Emeritus Distinguished Professor Kenneth Kuo is Remembered

August 4, 2016

UNIVERSITY PARK, Pa. — Emeritus Distinguished Professor of Mechanical Engineering Kenneth K. Kuo, an internationally recognized authority on chemical propulsion and propellant combustion, has died. Professor Kuo retired from Penn State in 2011 after serving 39 years, most notably as a distinguished professor of mechanical engineering and director of the High Pressure Combustion Laboratory.

Founded by Kuo, the High Pressure Combustion Laboratory is capable of a wide range of experimental testing and theoretical analyses for the characterization of combustion behavior of energetic materials. The lab consists of numerous advanced instrumentation and data acquisition devices for in-depth research in chemical propulsion and combustion.

“Among Ken's many significant accomplishments, his establishment of the High Pressure Combustion Laboratory stands out. This unique facility established Penn State as an international leader in energetic materials research and chemical propulsion, a legacy that will endure well into the future,” said professor Daniel Haworth, a colleague of Kuo’s and the director of the Penn State Center for Combustion, Power and Propulsion. “That legacy has been further ensured through the generosity of Ken and his wife, Olivia, in endowing two Early Career Professorships in the Department of Mechanical and Nuclear Engineering. Those professorships will promote the success of young faculty members in the areas of combustion and propulsion, and will serve to remind future researchers of Ken's significant contributions.”

Kuo received his doctorate in aerospace and mechanical sciences from Princeton University in 1971. He worked as a design engineer at AiResearch of Garrett Corporation from 1964 to 1968 on the Apollo Project and hypersonic ramjet engine development. His M.S. in mechanical engineering was received from the University of California, Berkeley, in 1964 and his B.S. in mechanical engineering was from the National Taiwan University in 1961.

“Professor Kuo’s scholarly contributions brought great recognition to our Department and to the University. He will have a long-lasting legacy in all those he educated over the many years he was with us.  Along with our MNE family, many collaborators and former students from around the world mourn his loss.  We will be forever grateful for his contributions and his generosity to the Department,” said Karen Thole, professor and department head of mechanical and nuclear engineering at Penn State.

Kuo authored four books and edited 11 texts on energetic material combustion and chemical propulsion and published more than 475 technical manuscript publications. He served as principal investigator for more than 90 projects, with total funding exceeding $42 million and served as adviser to more than 40 doctoral students, 85 master's students and 16 post-doctoral researchers.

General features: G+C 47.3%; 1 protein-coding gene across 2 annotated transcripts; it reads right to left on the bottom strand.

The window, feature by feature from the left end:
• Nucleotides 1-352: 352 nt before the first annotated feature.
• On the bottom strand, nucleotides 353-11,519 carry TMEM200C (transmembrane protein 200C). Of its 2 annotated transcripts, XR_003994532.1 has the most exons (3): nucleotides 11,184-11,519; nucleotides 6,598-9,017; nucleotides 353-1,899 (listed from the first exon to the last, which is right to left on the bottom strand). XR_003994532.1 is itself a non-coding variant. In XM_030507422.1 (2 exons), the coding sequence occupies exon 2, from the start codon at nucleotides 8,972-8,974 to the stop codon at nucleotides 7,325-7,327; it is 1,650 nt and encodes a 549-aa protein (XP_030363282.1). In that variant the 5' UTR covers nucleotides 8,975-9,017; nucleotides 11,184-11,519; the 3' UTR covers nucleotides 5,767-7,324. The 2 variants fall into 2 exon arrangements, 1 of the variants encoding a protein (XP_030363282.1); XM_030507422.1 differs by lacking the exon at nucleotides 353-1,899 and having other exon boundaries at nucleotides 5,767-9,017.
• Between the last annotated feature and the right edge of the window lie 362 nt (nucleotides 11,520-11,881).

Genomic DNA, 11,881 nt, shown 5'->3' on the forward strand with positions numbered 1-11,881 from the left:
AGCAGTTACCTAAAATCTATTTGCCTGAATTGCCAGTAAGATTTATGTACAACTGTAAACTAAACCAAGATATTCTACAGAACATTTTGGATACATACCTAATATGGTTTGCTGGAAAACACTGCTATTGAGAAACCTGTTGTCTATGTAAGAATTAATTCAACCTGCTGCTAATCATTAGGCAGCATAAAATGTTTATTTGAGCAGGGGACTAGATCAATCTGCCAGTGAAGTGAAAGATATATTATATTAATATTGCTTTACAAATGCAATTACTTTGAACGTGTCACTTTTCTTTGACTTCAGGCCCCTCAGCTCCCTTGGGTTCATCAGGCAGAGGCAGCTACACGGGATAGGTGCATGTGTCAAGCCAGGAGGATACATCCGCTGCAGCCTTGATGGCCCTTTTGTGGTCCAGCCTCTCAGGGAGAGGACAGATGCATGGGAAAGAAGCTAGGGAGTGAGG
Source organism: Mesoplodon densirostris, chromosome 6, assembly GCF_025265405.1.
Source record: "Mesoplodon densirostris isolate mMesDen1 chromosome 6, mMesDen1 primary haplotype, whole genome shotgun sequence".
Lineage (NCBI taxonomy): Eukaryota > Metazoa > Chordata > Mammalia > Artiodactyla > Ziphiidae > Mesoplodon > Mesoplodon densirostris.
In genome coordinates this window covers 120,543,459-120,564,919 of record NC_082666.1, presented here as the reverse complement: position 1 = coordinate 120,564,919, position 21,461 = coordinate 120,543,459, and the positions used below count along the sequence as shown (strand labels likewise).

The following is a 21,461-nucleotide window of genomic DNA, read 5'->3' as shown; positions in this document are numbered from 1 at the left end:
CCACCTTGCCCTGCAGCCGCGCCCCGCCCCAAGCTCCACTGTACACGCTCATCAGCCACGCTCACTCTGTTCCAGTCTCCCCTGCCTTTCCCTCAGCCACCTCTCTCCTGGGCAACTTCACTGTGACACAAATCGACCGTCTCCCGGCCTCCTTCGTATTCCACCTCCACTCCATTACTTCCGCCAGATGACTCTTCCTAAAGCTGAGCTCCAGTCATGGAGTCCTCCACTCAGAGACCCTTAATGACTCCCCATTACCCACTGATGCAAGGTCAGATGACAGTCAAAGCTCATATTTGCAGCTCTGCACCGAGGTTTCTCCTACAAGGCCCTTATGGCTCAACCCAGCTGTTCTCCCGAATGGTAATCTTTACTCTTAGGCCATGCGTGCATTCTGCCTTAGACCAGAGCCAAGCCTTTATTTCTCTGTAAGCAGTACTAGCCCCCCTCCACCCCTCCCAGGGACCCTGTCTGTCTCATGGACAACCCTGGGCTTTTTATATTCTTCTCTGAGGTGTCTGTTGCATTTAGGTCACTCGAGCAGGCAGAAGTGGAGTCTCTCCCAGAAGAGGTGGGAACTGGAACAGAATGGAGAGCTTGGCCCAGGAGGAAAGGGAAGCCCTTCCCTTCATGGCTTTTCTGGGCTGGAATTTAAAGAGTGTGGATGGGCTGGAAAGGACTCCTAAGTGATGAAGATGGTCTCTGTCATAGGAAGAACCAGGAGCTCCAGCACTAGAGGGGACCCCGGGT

An elected fellow of the American Institute of Aeronautics and Astronautics (AIAA), the American Society of Mechanical Engineers and the International Ballistics Society, Kuo received numerous awards from various professional societies as well as from U.S. government agencies. Some of these awards include the 1995 Propellant and Combustion Award from AIAA, Faculty Scholar Medal for Engineering from Penn State, 2009 Pendray Aerospace Literature Award of AIAA, 2011 Wyld Propulsion Award of AIAA, a citation plaque from the U.S. Navy Naval Sea Systems Command-Indian Head and a recognition award from the Department of Defense's Ordnance Technology Consortium and its National Warhead and Energetic Consortium. In addition, nine of his co-authored papers have received best paper awards from different professional societies. He served on two special panels of the National Academies.

 

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MEDIA CONTACT:

Chris Hennessey

cjh46@psu.edu

"Among Ken's many significant accomplishments, his establishment of the High Pressure Combustion Laboratory stands out. This unique facility established Penn State as an international leader in energetic materials research and chemical propulsion, a legacy that will endure well into the future.”

— Daniel Haworth

 
 

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The Department of Mechanical and Nuclear Engineering at Penn State is one of the nation’s largest and most successful engineering departments. We serve more than 1,000 undergraduate students and more than 330 graduate students

We offer B.S. degrees in mechanical engineering and nuclear engineering as well as resident (M.S., Ph.D.) and online (M.S., M.Eng.) graduate degrees in nuclear engineering and mechanical engineering. MNE's strength is in offering hands-on experience in highly relevant research areas, such as energy, homeland security, biomedical devices, and transportation systems.

Department of Mechanical and Nuclear Engineering

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The Pennsylvania State University

University Park, PA 16802-4400

Phone: 814-865-2519